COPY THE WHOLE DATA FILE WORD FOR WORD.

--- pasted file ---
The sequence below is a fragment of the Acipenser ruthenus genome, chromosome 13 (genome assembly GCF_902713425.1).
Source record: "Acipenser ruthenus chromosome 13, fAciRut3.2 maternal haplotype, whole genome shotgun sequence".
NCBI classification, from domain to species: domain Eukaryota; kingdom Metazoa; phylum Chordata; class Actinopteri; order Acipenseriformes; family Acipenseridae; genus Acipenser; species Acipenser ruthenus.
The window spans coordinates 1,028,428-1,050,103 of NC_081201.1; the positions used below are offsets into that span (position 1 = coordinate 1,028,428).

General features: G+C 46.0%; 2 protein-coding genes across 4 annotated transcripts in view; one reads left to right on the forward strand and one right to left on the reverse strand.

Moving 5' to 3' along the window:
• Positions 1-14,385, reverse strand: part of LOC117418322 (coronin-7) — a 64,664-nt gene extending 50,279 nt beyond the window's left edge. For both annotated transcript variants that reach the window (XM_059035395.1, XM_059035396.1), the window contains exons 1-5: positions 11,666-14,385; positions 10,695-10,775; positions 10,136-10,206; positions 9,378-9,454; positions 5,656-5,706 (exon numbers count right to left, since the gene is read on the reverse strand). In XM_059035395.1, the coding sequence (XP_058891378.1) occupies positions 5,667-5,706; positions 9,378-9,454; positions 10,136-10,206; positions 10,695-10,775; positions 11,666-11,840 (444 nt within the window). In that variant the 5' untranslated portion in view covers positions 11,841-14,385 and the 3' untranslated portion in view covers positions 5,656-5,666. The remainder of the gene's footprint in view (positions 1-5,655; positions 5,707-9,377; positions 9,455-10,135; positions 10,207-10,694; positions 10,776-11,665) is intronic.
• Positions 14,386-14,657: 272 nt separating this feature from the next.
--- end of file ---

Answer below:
The sequence below is a fragment of the Acipenser ruthenus genome, chromosome 13 (genome assembly GCF_902713425.1).
Source record: "Acipenser ruthenus chromosome 13, fAciRut3.2 maternal haplotype, whole genome shotgun sequence".
NCBI classification, from domain to species: domain Eukaryota; kingdom Metazoa; phylum Chordata; class Actinopteri; order Acipenseriformes; family Acipenseridae; genus Acipenser; species Acipenser ruthenus.
The window spans coordinates 1,028,428-1,050,103 of NC_081201.1; the positions used below are offsets into that span (position 1 = coordinate 1,028,428).

General features: G+C 46.0%; 2 protein-coding genes across 4 annotated transcripts in view; one reads left to right on the forward strand and one right to left on the reverse strand.

Moving 5' to 3' along the window:
• Positions 1-14,385, reverse strand: part of LOC117418322 (coronin-7) — a 64,664-nt gene extending 50,279 nt beyond the window's left edge. For both annotated transcript variants that reach the window (XM_059035395.1, XM_059035396.1), the window contains exons 1-5: positions 11,666-14,385; positions 10,695-10,775; positions 10,136-10,206; positions 9,378-9,454; positions 5,656-5,706 (exon numbers count right to left, since the gene is read on the reverse strand). In XM_059035395.1, the coding sequence (XP_058891378.1) occupies positions 5,667-5,706; positions 9,378-9,454; positions 10,136-10,206; positions 10,695-10,775; positions 11,666-11,840 (444 nt within the window). In that variant the 5' untranslated portion in view covers positions 11,841-14,385 and the 3' untranslated portion in view covers positions 5,656-5,666. The remainder of the gene's footprint in view (positions 1-5,655; positions 5,707-9,377; positions 9,455-10,135; positions 10,207-10,694; positions 10,776-11,665) is intronic.
• Positions 14,386-14,657: 272 nt separating this feature from the next.